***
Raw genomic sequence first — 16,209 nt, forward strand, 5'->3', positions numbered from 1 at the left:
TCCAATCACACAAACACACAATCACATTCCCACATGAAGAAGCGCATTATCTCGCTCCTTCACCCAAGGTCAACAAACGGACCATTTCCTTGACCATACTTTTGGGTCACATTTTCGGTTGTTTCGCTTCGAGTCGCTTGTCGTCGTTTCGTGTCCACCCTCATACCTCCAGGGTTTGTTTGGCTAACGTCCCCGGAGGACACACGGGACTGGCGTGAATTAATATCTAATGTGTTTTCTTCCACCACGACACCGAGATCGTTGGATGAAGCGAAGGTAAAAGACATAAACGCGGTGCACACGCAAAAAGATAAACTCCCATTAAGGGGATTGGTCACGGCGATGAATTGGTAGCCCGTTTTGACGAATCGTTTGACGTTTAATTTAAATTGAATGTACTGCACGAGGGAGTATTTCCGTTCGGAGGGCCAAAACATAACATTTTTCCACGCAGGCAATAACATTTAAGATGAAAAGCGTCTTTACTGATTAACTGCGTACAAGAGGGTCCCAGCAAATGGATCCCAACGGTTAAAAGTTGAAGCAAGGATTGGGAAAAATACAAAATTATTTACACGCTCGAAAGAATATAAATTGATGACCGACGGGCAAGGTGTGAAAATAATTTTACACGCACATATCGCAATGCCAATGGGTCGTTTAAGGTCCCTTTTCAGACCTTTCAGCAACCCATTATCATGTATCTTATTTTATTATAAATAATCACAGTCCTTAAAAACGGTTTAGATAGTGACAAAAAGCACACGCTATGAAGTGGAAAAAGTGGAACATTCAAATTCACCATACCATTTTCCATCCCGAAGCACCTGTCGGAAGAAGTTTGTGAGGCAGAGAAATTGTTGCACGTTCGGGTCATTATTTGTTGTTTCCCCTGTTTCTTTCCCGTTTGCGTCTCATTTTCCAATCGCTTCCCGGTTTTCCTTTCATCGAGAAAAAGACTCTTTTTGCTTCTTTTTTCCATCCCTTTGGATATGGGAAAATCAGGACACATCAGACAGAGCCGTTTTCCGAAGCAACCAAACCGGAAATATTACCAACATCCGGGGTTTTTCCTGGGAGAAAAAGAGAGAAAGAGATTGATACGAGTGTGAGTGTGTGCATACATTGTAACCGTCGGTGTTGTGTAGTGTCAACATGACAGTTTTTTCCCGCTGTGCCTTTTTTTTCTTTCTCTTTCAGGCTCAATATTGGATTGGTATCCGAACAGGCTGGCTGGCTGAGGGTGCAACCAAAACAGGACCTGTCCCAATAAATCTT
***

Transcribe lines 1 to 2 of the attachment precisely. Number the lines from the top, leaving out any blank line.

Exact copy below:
Raw genomic sequence first — 16,209 nt, forward strand, 5'->3', positions numbered from 1 at the left:
TCCAATCACACAAACACACAATCACATTCCCACATGAAGAAGCGCATTATCTCGCTCCTTCACCCAAGGTCAACAAACGGACCATTTCCTTGACCATACTTTTGGGTCACATTTTCGGTTGTTTCGCTTCGAGTCGCTTGTCGTCGTTTCGTGTCCACCCTCATACCTCCAGGGTTTGTTTGGCTAACGTCCCCGGAGGACACACGGGACTGGCGTGAATTAATATCTAATGTGTTTTCTTCCACCACGACACCGAGATCGTTGGATGAAGCGAAGGTAAAAGACATAAACGCGGTGCACACGCAAAAAGATAAACTCCCATTAAGGGGATTGGTCACGGCGATGAATTGGTAGCCCGTTTTGACGAATCGTTTGACGTTTAATTTAAATTGAATGTACTGCACGAGGGAGTATTTCCGTTCGGAGGGCCAAAACATAACATTTTTCCACGCAGGCAATAACATTTAAGATGAAAAGCGTCTTTACTGATTAACTGCGTACAAGAGGGTCCCAGCAAATGGATCCCAACGGTTAAAAGTTGAAGCAAGGATTGGGAAAAATACAAAATTATTTACACGCTCGAAAGAATATAAATTGATGACCGACGGGCAAGGTGTGAAAATAATTTTACACGCACATATCGCAATGCCAATGGGTCGTTTAAGGTCCCTTTTCAGACCTTTCAGCAACCCATTATCATGTATCTTATTTTATTATAAATAATCACAGTCCTTAAAAACGGTTTAGATAGTGACAAAAAGCACACGCTATGAAGTGGAAAAAGTGGAACATTCAAATTCACCATACCATTTTCCATCCCGAAGCACCTGTCGGAAGAAGTTTGTGAGGCAGAGAAATTGTTGCACGTTCGGGTCATTATTTGTTGTTTCCCCTGTTTCTTTCCCGTTTGCGTCTCATTTTCCAATCGCTTCCCGGTTTTCCTTTCATCGAGAAAAAGACTCTTTTTGCTTCTTTTTTCCATCCCTTTGGATATGGGAAAATCAGGACACATCAGACAGAGCCGTTTTCCGAAGCAACCAAACCGGAAATATTACCAACATCCGGGGTTTTTCCTGGGAGAAAAAGAGAGAAAGAGATTGATACGAGTGTGAGTGTGTGCATACATTGTAACCGTCGGTGTTGTGTAGTGTCAACATGACAGTTTTTTCCCGCTGTGCCTTTTTTTTCTTTCTCTTTCAGGCTCAATATTGGATTGGTATCCGAACAGGCTGGCTGGCTGAGGGTGCAACCAAAACAGGACCTGTCCCAATAAATCTT